Anna: Looking Beyond Barriers to Find Meaningful Work

Anna: Looking Beyond Barriers to Find Meaningful Work

Anna: Looking Beyond Barriers to Find Meaningful Work 600 468 adam

My name is Anna. I’m an editor for a medical communications company for which I work remotely. I also have a couple of clients in various fields that I freelance for. I had a spinal cord injury at age four that left me paralyzed, which I recovered from two years later. This injury has resulted in me having chronic nerve pain throughout my body but mainly in my neck, arms, and back. My disability is invisible, which at times can be difficult because people don’t know that I have a disability at first glance.


A large portion of the population thinks that people with disabilities aren’t able to work and require so much extra time and effort in order to be part of the workforce. This is highly untrue, many people with disabilities are fully capable of doing jobs just as well as people without disabilities. 

The Benefits of Modern Technology

Many innovations not only benefit accessibility but also a larger demographic which include:

  • Typewriter – Gave us the invention of the keyboard but was originally created by Turri as a way to communicate with a blind woman he was in love with
  • Emails – Invented by Cerf who wanted to create a way to communicate with his deaf wife
  • Ergonomic Furniture – Used by those with chronic pain but also used by those who want to enjoy the health benefits

Just because someone has a disability and needs some extra accommodation, doesn’t mean they are incapable of completing their work.

These inventions show that when we’re working to improve accessibility, these efforts end up benefiting a much larger audience. It also shows how accessibility has been embedded and woven into the fabric of our everyday lives. 50 years from now, I hope to see people with disabilities included in the workforce with no discrimination and for every effort to be made to accommodate them.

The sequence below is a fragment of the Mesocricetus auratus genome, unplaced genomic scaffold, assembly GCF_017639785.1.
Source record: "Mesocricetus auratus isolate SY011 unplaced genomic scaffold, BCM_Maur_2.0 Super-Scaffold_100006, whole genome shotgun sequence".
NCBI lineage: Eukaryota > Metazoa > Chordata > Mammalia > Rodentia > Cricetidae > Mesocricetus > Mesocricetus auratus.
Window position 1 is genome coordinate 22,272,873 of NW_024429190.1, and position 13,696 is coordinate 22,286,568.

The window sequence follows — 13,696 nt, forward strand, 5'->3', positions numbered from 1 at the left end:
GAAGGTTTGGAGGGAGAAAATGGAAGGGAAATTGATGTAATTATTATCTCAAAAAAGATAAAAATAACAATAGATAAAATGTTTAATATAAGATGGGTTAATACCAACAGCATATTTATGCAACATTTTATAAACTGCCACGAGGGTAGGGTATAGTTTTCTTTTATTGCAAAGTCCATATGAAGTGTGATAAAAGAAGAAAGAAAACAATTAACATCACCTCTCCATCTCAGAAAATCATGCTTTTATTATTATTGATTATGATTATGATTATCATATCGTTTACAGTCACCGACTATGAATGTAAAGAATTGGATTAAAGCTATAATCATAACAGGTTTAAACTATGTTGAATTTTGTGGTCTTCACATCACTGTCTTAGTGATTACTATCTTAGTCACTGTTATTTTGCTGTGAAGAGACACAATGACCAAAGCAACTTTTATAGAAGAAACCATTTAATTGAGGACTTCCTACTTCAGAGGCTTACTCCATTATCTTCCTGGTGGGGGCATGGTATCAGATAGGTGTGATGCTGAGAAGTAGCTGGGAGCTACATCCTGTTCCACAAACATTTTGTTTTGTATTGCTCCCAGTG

Advice for Others Seeking Employment 

When looking for jobs, if you come across one you like, don’t worry too much about the number of years of experience listed. Many employers give a number of years you need in the field in order to qualify for the job. This excludes a number of people who may not have the years of experience listed in the posting, but have other valuable skills and knowledge that make them a great fit for the role. Applying for a job you may not have a lot of experience in shows you have confidence in your abilities. 

Advice for Recruiters

I would encourage recruiters to give people with disabilities a chance and to make room for accommodations. There are various jobs that can be done from home and don’t necessarily need an employee to come into work. This can be a big help to someone who has a disability as it allows them to work and contribute to society while being able to do so in a way that doesn’t cause pain or discomfort. 

I work from home and my company is very understanding of doctor’s appointments. If I worked in an office setting, I wouldn’t be able to leave in the middle of the day to go to an appointment. My company allows me to work earlier or later to make up any time I miss which has been extremely helpful. 

Working During a Pandemic

COVID has allowed it to be easier to get a work-from-home job. Prior to the pandemic, it was uncommon to work from home, which made it more difficult for people with disabilities to find jobs. The pandemic has created an environment where work-from-home is regularly accepted and many companies are planning to keep it that way even after the pandemic is over.

Finding Motivation, Looking Ahead

The past year has been a crazy time for everyone, especially those struggling with disabilities. Don’t forget to find ways to have fun and stay motivated. A year ago I started working out a minimum of three times a week. This has been a big motivator for me because I’ve watched myself get stronger and have worked hard to build muscle. It hasn’t been easy but seeing my progress has encouraged me to keep going. 

SCIO has plenty of useful resources that can be accessed for educational purposes and is a great way to build an amazing support system. I recommend their services to anyone in the disability community and encourage you to reach out to find out how they can help you.